Assimilationist, Cis-Normative, Heteronormative

I’m an old woman married to another old woman. We share bohemian tastes that are wildly eclectic. Or maybe mildly eclectic and only out of step with current trends. We love and can speak of having read all the works of a wide variety of authors both fictional and historical. We have rooms filled with books, CDs, DVDs. We listen to Jazz, Texas singer/song writer, blues, Folk and Rock although most of the rock musicians we listen to go their start in the 1960s.

We like baseball and cats. We have three that we adore.

We live in an ethnically mixed working class neighborhood in a solidly Blue Dallas suburb. Some of our friends are raving Trumpers and yet we also know they put a great deal of time into Food Banks, animal rescue, feeding the homeless. Since my accident in late October straight friends who have politics we don’t share have given us food and helped with shopping.

After nearly half a century of estrangement from my family I am once again in contact with my brother, his family and many of my cousins and their families. It feels so good in a way I rarely feel these days in my dealings with with the ever expanding alphabet soup of what started out as the Gay community and felt like home until it went past LGBT.

I’m in mourning for one of my cousins who died of Covid last Thursday. I never physically met him as an adult and our relationship has been via social media. He was a Trump supporter. But he was also a biker with long white hair and full beard that made it to Santa length every December when he became a Biker Santa. He loved the outdoors and the northeast.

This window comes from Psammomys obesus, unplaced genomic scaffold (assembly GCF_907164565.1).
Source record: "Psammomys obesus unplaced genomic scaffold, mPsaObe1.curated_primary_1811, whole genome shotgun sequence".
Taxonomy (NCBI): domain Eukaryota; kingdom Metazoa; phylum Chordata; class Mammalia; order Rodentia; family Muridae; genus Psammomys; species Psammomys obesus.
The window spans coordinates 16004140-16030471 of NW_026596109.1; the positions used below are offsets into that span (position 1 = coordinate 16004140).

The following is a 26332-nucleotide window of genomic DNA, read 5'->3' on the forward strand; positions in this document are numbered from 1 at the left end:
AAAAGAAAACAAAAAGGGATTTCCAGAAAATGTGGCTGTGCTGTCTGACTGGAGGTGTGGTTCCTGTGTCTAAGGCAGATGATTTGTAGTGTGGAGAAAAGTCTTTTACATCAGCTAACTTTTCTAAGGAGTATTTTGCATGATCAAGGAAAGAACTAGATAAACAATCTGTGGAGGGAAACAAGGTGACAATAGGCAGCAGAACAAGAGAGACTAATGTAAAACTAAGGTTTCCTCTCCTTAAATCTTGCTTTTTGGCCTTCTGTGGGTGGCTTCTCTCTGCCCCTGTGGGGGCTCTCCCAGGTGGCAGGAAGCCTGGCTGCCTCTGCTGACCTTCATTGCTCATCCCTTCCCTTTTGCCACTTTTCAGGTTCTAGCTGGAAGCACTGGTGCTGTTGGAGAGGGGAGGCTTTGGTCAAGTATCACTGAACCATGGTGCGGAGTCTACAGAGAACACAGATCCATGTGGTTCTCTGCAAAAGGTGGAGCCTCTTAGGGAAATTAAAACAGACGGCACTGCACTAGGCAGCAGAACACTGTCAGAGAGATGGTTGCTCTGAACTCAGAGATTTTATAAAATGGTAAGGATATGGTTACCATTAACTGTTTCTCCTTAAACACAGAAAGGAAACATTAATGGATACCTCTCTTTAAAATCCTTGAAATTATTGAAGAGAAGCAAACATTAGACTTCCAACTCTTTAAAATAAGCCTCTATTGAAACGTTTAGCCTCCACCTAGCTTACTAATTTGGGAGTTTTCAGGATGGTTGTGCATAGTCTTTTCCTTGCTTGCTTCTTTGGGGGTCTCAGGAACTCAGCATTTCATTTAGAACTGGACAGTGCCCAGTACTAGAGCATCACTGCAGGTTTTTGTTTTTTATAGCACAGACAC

One of the first big Gay demonstrations I went to was one for Marriage Equality, way back in 1970. We fought against an amendment to the California Initiative that would have barred lesbians and gay men from teaching. We fought for inclusion in the mainstream.

My having had sex reassignment surgery was so long ago that my pussy is eligible for its own AARP Card. Trans-visibility Day? If you are reading this post then I am visible as a post-transsexual woman. If not I don’t see the point in going over 50 year old medical history. Being born transsexual was what it was. I dealt with it. Most of my concerns are the same as those of elder cis-women.

I honestly don’t understand the whole thing of Gender Non-Binary. I’m an old hippie woman married to another old woman who sort of pre-dates hippie. I read Simone de Beauvoir’s “The Second Sex”, plus all the second wave feminist books. I don’t think of gender as something concrete and definitely not something that can be described as binary. People who describe it as such are speaking in a different language, a form of academic new-speak that doesn’t seem real to me. I see gender not in terms of male or female/man or woman but rather in terms of masculine and feminine.

I know that to the trans-activists of today that makes me a heretic. I don’t care. The labels titling this post are probably true to your vision of me. The part of the alphabet soup of a community I’m demographically a part of is made up of elders too, and maybe a lot of young people who care about many of the same things I care about.

Identity divisions don’t allow for people who are complex with diverse histories and interests. I swear centering on “identity” often seems closely related to the Jim Crow Era “One-drop” bullshit.

Twenty-five years ago Andrew Sullivan wrote “Virtually Normal” and Urvashi Vaid wrote “Virtual Equality”, two different views of the Stonewall era activists actually winning the things we had fought for.

I’m old. I love my wife, our cats, my relatives, our circle of friends. I finally found a religion that fills my elder spiritual needs. We watch baseball, PBS, Maine Cabin Builders and cooking shows. We binge on Netflix and Prime. NPR is one of the stations on our car radio’s speed select.